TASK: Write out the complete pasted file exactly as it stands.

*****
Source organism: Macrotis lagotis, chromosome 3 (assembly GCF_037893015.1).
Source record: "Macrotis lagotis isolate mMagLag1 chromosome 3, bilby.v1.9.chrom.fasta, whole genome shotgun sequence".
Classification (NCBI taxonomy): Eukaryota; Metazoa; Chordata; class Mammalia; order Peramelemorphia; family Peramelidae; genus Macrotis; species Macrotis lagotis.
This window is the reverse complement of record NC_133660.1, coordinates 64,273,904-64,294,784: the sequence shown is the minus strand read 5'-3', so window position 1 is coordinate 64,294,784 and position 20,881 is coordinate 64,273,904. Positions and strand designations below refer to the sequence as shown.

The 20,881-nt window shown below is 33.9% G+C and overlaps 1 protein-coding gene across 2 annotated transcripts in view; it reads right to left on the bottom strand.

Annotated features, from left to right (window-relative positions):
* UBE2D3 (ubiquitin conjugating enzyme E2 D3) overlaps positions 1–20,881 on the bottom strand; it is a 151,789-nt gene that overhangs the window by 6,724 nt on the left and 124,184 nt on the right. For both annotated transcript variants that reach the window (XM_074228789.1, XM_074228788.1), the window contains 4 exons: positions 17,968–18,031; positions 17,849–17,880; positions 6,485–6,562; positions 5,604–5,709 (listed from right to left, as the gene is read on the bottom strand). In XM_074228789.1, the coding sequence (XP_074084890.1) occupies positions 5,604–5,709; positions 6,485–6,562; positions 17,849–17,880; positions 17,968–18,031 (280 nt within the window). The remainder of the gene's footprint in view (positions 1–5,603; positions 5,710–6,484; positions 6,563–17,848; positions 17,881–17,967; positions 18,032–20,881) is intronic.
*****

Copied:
Source organism: Macrotis lagotis, chromosome 3 (assembly GCF_037893015.1).
Source record: "Macrotis lagotis isolate mMagLag1 chromosome 3, bilby.v1.9.chrom.fasta, whole genome shotgun sequence".
Classification (NCBI taxonomy): Eukaryota; Metazoa; Chordata; class Mammalia; order Peramelemorphia; family Peramelidae; genus Macrotis; species Macrotis lagotis.
This window is the reverse complement of record NC_133660.1, coordinates 64,273,904-64,294,784: the sequence shown is the minus strand read 5'-3', so window position 1 is coordinate 64,294,784 and position 20,881 is coordinate 64,273,904. Positions and strand designations below refer to the sequence as shown.

The 20,881-nt window shown below is 33.9% G+C and overlaps 1 protein-coding gene across 2 annotated transcripts in view; it reads right to left on the bottom strand.

Annotated features, from left to right (window-relative positions):
* UBE2D3 (ubiquitin conjugating enzyme E2 D3) overlaps positions 1–20,881 on the bottom strand; it is a 151,789-nt gene that overhangs the window by 6,724 nt on the left and 124,184 nt on the right. For both annotated transcript variants that reach the window (XM_074228789.1, XM_074228788.1), the window contains 4 exons: positions 17,968–18,031; positions 17,849–17,880; positions 6,485–6,562; positions 5,604–5,709 (listed from right to left, as the gene is read on the bottom strand). In XM_074228789.1, the coding sequence (XP_074084890.1) occupies positions 5,604–5,709; positions 6,485–6,562; positions 17,849–17,880; positions 17,968–18,031 (280 nt within the window). The remainder of the gene's footprint in view (positions 1–5,603; positions 5,710–6,484; positions 6,563–17,848; positions 17,881–17,967; positions 18,032–20,881) is intronic.